Olympic Differences in the Way Men and Women Move

Such a fundamental movement, the one-leg squat is the foundation of running, jumping, balance, and lifting. Could this simple maneuver differ that much between men and women?
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Beyond the competition, inspiration, marketing, and nationalism surrounding the Olympic Games, physical science and biology are on elegant display: the science of biomechanics (how bodies are constructed) and kinematics (how bodies move). In this worldwide spectacle we see the remarkable heights of achievement the human body can attain and also the profound and sometimes subtle differences among individuals. The bulky shot-putter hurling a dead weight enormous distances and a sprite gymnast soaring gracefully above a narrow support beam illustrate the diversity of supreme abilities the human body can reach. But the biggest difference on display at these games is the difference between the bodies of men and women. Differences between genders are so numerous, we are often oblivious to the obvious. Women and men move differently.

An example of this often hidden difference in the way men and women's bodies move is provided in a study in the journal Gait and Posture by Valentina Graci and colleagues, working at the University of Maryland, Washington University, and St. Louis University. No sophisticated equipment was required to isolate this gender-specific difference in how our bodies move. The researchers simply asked men and women to stand on one leg and squat. Such a fundamental movement, the one-leg squat is the foundation of running, jumping, balance, and lifting. Could this simple maneuver differ that much between men and women?

The researchers videotaped the subjects performing a one-leg squat and analyzed the movements by computer. What they found was that men and women use different movement strategies in performing a single leg squat. The results are explained by structural differences in muscle and skeleton between men and women, and they also explain why women are at risk of greater knee injury and knee pain than men.

In squatting, women held their upper body (trunk) more upright than men, who leaned their upper body forward. By the laws of gravity, both men and women must keep their center of mass directly above the supporting foot to remain in balance. Both do so, but men and women do it differently. The shoulders and hip of women remain aligned vertically as they squat --forming a pillar of strength; men on the other hand, bend at the waste, forming a triangle of strength with their buttocks jutting out behind them, much the way a weight lifter hoists from a squatting position with massive barbells resting on his shoulders.

This difference means, however, that there must be other compensating actions in the joint movements of men and women in performing a squat on one leg. As they squat women flex their trunk toward the weight-bearing leg supporting them as they lower in balance straight down over their foot, but men do the opposite: flex their upper body toward the leg bearing no weight at all. Both actions keep the center of mass in the upper body balanced above the supporting leg, but men, with their buttocks slightly behind the supporting foot, move their trunk so as to use the upper and lower torso as a counter weight above the supporting leg.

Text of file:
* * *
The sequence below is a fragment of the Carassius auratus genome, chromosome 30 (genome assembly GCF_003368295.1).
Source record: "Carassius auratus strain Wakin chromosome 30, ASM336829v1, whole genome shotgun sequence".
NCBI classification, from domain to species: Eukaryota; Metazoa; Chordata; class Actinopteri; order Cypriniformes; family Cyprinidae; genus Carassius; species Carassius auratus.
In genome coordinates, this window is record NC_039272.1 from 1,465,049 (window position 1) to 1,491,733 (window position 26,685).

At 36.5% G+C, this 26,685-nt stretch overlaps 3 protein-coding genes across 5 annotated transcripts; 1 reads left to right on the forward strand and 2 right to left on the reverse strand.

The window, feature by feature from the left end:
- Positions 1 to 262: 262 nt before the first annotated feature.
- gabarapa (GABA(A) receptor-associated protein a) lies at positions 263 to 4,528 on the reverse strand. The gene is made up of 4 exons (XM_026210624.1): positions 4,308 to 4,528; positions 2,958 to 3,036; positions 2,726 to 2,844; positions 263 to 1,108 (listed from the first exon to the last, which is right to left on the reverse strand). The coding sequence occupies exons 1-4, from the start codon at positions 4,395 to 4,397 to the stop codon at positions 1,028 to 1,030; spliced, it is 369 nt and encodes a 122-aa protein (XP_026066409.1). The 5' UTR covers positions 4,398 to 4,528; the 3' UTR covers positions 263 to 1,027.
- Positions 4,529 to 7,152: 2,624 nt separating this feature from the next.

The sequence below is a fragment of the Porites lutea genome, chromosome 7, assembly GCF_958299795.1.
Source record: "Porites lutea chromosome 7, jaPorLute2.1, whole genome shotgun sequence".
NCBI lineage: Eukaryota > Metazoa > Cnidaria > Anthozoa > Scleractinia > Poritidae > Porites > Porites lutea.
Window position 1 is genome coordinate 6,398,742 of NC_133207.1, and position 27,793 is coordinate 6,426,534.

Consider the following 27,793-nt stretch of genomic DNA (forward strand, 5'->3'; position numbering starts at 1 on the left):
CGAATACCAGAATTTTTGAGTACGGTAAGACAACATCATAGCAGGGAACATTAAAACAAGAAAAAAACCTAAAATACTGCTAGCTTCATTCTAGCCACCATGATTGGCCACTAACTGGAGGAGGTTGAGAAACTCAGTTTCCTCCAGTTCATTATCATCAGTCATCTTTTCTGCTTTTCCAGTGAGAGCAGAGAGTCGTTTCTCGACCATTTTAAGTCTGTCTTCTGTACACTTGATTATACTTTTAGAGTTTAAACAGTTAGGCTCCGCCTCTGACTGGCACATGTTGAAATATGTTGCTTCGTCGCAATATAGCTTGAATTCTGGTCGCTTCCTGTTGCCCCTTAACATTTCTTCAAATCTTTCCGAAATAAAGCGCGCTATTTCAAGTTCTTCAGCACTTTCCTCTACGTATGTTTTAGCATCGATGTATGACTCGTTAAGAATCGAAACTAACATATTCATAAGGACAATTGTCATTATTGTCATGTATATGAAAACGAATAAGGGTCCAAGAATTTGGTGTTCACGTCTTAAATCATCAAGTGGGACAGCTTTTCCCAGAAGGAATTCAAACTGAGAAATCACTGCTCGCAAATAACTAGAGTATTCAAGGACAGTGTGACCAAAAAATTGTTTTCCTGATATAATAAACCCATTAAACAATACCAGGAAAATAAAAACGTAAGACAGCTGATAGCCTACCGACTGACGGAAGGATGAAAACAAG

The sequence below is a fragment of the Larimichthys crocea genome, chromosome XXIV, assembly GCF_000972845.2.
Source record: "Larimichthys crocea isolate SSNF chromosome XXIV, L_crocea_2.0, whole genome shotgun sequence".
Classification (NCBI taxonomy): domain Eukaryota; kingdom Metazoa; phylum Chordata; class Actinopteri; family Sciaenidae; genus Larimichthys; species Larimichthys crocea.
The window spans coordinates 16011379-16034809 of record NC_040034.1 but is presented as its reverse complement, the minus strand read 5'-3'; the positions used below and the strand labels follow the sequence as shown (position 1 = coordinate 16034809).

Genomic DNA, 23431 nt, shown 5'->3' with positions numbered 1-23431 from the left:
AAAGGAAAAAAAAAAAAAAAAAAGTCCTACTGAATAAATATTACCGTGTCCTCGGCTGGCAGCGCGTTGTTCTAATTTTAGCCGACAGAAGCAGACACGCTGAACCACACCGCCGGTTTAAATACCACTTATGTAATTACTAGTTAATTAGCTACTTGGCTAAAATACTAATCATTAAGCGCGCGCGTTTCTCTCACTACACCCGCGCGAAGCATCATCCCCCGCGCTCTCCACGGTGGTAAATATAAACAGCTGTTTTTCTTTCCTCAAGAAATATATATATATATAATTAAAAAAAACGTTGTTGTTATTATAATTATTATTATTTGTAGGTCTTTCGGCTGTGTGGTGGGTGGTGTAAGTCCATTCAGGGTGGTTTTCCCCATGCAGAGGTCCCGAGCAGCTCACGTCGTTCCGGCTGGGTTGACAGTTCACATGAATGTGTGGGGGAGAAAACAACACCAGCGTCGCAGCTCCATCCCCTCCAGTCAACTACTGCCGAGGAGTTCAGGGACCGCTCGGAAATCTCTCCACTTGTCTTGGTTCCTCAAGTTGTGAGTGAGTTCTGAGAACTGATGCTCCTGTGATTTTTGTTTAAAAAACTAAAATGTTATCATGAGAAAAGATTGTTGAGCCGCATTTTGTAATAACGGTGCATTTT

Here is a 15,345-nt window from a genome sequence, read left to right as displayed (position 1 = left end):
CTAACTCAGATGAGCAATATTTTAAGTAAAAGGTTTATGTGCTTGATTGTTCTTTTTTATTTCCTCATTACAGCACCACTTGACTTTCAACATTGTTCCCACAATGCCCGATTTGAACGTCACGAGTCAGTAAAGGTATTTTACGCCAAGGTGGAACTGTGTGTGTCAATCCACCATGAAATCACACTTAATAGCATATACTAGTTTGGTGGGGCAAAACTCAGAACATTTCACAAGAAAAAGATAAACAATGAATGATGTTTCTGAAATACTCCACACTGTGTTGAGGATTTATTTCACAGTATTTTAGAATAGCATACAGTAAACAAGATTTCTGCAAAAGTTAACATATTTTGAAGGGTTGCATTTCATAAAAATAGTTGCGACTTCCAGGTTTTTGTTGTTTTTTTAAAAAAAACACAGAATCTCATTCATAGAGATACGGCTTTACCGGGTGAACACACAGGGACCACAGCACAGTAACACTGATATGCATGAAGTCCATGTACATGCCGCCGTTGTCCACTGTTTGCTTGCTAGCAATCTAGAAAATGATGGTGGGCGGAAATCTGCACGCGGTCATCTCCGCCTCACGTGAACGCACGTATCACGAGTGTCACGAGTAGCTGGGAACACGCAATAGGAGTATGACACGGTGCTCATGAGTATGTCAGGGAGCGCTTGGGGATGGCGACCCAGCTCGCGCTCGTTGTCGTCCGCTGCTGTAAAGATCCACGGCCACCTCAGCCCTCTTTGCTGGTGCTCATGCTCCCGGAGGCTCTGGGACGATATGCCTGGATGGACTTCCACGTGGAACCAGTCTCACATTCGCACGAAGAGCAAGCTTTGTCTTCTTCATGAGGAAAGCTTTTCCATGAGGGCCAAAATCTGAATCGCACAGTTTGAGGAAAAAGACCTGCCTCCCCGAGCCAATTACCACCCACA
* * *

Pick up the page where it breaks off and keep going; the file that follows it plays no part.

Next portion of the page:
This difference requires that females rotate their pelvis toward the weight-bearing limb while males rotate their pelvis in the opposite direction. As a consequence, the knees of men and women become torqued differently, exposing females to greater risk of ACL knee injuries. Women also perform the squat much faster than men (2.36 vs 3.18 sec).

All of this makes perfect sense from a biomechanical standpoint. Women keep a more erect posture during the squat because they have less upper body core strength musculature than a man. Bending the trunk, as men do, requires the vertical gravitational force vector to move farther away from the hip joint center, increasing the demand on the hip muscles for support, but decreasing demand on the knee muscles. Females must rely more on the quadriceps, the large thigh muscle, which puts the ACL at greater risk for injury. Less hip muscle strength in females than in males might also explain why females perform the squat faster.

The upper body of women also rotates in the same direction as their pelvis rotation, but men rotate their pelvis toward the non-weight-bearing limb while their upper body counter rotates in the other direction. This counter rotation of the trunk also happens normally in walking and running: our upper body twists slightly in the opposite direction to the twists of our pelvis to keep our head still. A steady head position while running and walking provides more stable visual and vestibular (balance) input to the brain. The squatting strategy women use does not help keep the head as fixed in space to maintain postural stability. However, this may not be as necessary when one is stationary as it is when one is moving. Nevertheless, "such a strategy can be more hazardous for the knee joint, which could expose females to a greater risk of knee injury and knee pain," the authors write.

While enjoying the Olympic games try spotting this and other kinematic differences between men and women athletes. The human body is a marvel and so are the sometimes subtle and unexpected differences between the sexes.

Graci, V., Van Dillen, L.R., and Salsich, G.B. (2012) Gender differences in trunk, pelvis and lower limb kinematics during a single leg squat. Gait and Posture 36, 461-466.

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